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Invisibility October 25, 2012

Posted by shelleygblog in Uncategorized.
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Seems most people fear invisibility. They want to be noticed…. for their looks, promotions, children’s accomplishments, cleverness, courage, altruism. If recognition does not come naturally, well, that is okay because they can pin it, Facebook it, tweet it, scrapbook it, or blog it.There is a tightrope dance that teeters between “I am putting on my pajamas early tonight” (who gives a damn?) and “here is what chemotherapy meltdown looks like, really” (wow, how can anyone be so bravely honest?).

For some, including myself, the biggest fears lie in being seen. I have spent a few dozen years trying to blend in, fit in, stay in, melt in…even right into the walls. I have stood in the back row despite my petite frame, avoided cameras like the flash will make my skin dissolve off my face, worn little or no make up, even starved myself to seventy-two pounds so I could slowly fade away. I suppose some are naturally shy, and others, like myself, have been beaten metaphorically into submission through belittling, shame, and outright verbal abuse. The results are similar: my straight A’s were not A pluses, my breasts were too small to be sexy, college was too scary without alcohol and drugs to ease the tension, the awards were too easily obtained to be meaningful, my experiences were not worthy of an audience.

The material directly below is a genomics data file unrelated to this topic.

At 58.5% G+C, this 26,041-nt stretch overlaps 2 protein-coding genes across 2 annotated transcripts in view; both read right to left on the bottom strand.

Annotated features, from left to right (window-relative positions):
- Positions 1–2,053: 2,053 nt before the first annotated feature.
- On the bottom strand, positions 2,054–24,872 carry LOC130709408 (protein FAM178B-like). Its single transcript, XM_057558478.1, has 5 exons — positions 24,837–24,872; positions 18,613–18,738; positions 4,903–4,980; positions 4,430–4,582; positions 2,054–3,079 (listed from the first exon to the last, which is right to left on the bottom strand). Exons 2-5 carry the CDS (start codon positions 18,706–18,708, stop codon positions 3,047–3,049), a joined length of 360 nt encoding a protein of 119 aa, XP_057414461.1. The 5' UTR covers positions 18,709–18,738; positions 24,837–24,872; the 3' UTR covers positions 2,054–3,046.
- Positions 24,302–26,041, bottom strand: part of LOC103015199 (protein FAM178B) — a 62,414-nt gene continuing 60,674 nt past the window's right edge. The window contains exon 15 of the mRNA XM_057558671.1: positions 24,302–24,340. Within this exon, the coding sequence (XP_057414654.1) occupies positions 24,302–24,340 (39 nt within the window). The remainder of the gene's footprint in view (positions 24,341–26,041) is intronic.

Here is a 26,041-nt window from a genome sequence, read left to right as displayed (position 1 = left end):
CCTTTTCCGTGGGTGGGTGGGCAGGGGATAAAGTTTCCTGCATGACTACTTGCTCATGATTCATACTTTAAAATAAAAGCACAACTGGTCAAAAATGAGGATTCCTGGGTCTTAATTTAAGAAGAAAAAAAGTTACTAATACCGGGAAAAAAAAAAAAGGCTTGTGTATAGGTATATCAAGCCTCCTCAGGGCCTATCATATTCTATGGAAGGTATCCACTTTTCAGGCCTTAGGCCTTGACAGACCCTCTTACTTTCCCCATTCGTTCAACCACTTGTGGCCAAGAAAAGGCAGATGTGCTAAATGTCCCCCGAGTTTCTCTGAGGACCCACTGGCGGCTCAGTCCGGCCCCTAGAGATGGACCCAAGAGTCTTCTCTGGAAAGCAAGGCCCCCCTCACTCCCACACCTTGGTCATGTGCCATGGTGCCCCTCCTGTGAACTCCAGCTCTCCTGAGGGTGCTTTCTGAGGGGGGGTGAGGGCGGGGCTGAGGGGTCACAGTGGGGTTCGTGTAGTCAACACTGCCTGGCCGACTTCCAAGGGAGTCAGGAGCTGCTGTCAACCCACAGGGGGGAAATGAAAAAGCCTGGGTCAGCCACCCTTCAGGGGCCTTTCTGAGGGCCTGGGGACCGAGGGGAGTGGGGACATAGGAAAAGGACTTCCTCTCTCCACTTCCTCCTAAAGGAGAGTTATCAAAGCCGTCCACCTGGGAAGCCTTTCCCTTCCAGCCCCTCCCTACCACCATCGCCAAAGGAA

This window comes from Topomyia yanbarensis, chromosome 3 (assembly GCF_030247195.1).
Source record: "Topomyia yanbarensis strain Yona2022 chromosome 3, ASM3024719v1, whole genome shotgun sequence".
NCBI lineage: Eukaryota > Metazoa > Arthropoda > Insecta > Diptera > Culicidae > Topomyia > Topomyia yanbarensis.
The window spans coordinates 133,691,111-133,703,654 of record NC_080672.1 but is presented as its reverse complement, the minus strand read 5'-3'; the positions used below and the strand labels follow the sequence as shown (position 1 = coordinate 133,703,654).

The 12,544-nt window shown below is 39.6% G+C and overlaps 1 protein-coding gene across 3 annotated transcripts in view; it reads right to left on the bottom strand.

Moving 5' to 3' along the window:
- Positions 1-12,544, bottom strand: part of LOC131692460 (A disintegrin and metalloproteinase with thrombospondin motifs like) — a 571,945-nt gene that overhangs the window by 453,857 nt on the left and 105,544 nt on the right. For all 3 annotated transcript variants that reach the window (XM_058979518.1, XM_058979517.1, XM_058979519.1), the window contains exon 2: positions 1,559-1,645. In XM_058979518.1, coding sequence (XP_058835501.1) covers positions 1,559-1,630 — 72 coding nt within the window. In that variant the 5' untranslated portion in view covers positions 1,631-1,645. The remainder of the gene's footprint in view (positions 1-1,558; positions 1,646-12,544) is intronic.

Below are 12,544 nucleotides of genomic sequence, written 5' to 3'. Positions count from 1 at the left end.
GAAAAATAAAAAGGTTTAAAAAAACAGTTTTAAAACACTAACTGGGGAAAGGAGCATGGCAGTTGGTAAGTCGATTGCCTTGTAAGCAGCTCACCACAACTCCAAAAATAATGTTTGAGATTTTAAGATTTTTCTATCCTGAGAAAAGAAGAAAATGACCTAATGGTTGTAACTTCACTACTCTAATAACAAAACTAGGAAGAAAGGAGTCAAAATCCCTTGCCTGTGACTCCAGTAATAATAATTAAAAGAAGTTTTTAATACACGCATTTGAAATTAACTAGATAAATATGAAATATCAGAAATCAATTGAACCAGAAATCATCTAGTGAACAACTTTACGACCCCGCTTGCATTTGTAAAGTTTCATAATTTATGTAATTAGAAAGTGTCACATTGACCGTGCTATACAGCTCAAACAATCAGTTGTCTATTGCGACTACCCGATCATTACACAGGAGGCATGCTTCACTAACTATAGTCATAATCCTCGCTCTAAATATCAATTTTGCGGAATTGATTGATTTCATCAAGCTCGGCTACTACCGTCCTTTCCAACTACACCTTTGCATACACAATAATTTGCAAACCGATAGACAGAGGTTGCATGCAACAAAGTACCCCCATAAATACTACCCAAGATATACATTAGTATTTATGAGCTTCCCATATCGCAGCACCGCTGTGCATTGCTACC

Then, in the span of a few months, I ran into some coaches, some blogs, some authors who all seemed to be gathering and telling me to speak.  People came into my life that appreciated my wit, my insanely smart ass sense of humor, my tiny frame, the way I moved, my sense of fairness, and my willingness to be truthful and watch the chips fall. In short, they love me…not the potential me, not the polite me, not the “I must act this way in public” me. They love the woman who wears sweat pants too often, then slides into something bordering on “please do not let my mother wear that” in nature. They love that I can shop in the girls and junior departments for clothes and shoes, but swear ferociously even in everyday conversation. They let me be quiet, they read my long emails, wipe my tears.

I am no longer shopping in the men’s section, hoping the fabric will not touch my skin and show its shape. I am no longer quiet when I am angry or hurt. I smile for the camera, enjoy and surrender a body I once tried to destroy, I write my heart out, I tell my mother off, I voice my sometimes unpopular opinions, I dance in my living room and forget to shut the blinds. I am visible.

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